by Reese Ehrich
With its escalation of the undeclared war in Syria, the Trump Administration risks a direct military confrontation with Russia.
On June 20, the United States shot down an Iranian drone flying near allied rebels in southeastern Syria. On June 17, a U.S. fighter jet downed a Syrian Air Force bomber, asserting that the Syrians threatened the ground positions of Syrian Kurdish allies.
Russian officials immediately warned that Russian radar would target U.S. war planes flying in western Syria. Russia said it would shut down the Russian-U.S. hotline aimed at avoiding accidental military conflict over the skies of Syria.
The Russian Foreign Ministry issued a statement that warned U.S. planes would be in danger “if they take action that poses a threat to Russian aircraft.” The United States has now attacked the Syrian military and its allies seven times, including one “accidental” attack near Deir ez-Zor last September that killed sixty-two Syrian soldiers.
The air war escalation is “extremely dangerous,” Juan Cole, a professor of history at the University of Michigan and an expert on the Middle East, told The Progressive. “Any time you have two great-power air forces operating in the same area with different war aims, the danger of conflict is extreme. The Trump Administration seems to be sleepwalking into a global confrontation.”
Competing military forces are scrambling to take over territory abandoned by the Islamic State as it is driven out of Raqqa and other cities. The government of Bashar al Assad now controls much of western Syria and is moving to reclaim some former Islamic State areas in the east. Syrian Kurds control a strip in the north. Various other rebels dominate in northwestern and southern parts of the country.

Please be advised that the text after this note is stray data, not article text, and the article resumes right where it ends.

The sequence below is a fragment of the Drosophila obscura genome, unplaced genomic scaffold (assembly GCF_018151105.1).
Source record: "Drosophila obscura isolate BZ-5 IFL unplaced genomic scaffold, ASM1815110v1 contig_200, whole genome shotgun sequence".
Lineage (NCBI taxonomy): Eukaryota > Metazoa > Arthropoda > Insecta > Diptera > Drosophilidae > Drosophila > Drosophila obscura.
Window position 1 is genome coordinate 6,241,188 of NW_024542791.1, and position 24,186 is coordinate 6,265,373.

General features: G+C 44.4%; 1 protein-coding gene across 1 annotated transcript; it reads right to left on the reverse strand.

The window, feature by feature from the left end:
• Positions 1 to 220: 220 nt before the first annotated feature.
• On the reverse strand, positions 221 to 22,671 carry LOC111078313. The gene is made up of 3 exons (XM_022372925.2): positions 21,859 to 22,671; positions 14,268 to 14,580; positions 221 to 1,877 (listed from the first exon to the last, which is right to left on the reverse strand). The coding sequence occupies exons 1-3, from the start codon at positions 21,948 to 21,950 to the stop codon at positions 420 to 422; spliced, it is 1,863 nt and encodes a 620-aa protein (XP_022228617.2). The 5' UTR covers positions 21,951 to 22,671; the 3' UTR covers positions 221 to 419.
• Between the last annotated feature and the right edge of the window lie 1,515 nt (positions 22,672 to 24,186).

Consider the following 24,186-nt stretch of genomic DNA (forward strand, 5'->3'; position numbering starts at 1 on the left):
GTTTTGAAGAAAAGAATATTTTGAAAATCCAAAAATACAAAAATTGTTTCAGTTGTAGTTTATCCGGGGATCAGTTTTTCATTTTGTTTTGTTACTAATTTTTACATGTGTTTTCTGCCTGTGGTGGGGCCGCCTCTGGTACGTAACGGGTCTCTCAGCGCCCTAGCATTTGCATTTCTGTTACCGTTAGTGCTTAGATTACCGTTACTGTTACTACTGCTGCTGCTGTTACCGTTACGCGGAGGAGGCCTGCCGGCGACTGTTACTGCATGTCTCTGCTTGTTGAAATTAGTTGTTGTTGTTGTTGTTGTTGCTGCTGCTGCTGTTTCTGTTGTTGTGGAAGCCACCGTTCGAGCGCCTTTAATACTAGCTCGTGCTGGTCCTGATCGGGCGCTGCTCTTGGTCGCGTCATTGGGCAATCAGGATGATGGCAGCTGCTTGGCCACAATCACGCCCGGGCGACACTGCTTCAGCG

The latest U.S. military attacks—along with those of Russia, Turkey and Iran—bring Syria closer to de facto partition, Cole said.
“The United States is trying to establish a sphere of influence in Syria. The Russians are asserting [their own] sphere of influence,” he said.
The air war began in 2014 when the Obama Administration bombed Syria, claiming it was only targeting the Islamic State. The U.S. government justified the attack because of the murder of thousands of Yazidis and other minorities fleeing an Islamic State assault in Iraq. The administration argued that a 2001 act of Congress authorizing the fight against Al Qaeda in Afghanistan somehow applied to fighting the Islamic State in Syria, although the Islamic State didn’t exist in 2001.
The U.S. later allied with the Syrian Kurdish People’s Protection Units (YPG) and the mainly Arab Syrian Democratic Forces (SDF), seeking to use the fighting capabilities of these militias to defeat the Islamic State and establish U.S.-controlled territory.
While that alliance has helped defeat the Islamic State militarily, the United States never figured out who would rule Raqqa and other majority-Arab areas once the Islamic State fled.
Nevertheless, within weeks of taking power, the Trump Administration doubled the number of U.S. troops fighting in Syria to about 1,000. It shipped artillery and other sophisticated arms to northern Syria, and operated small bases in southeast Syria.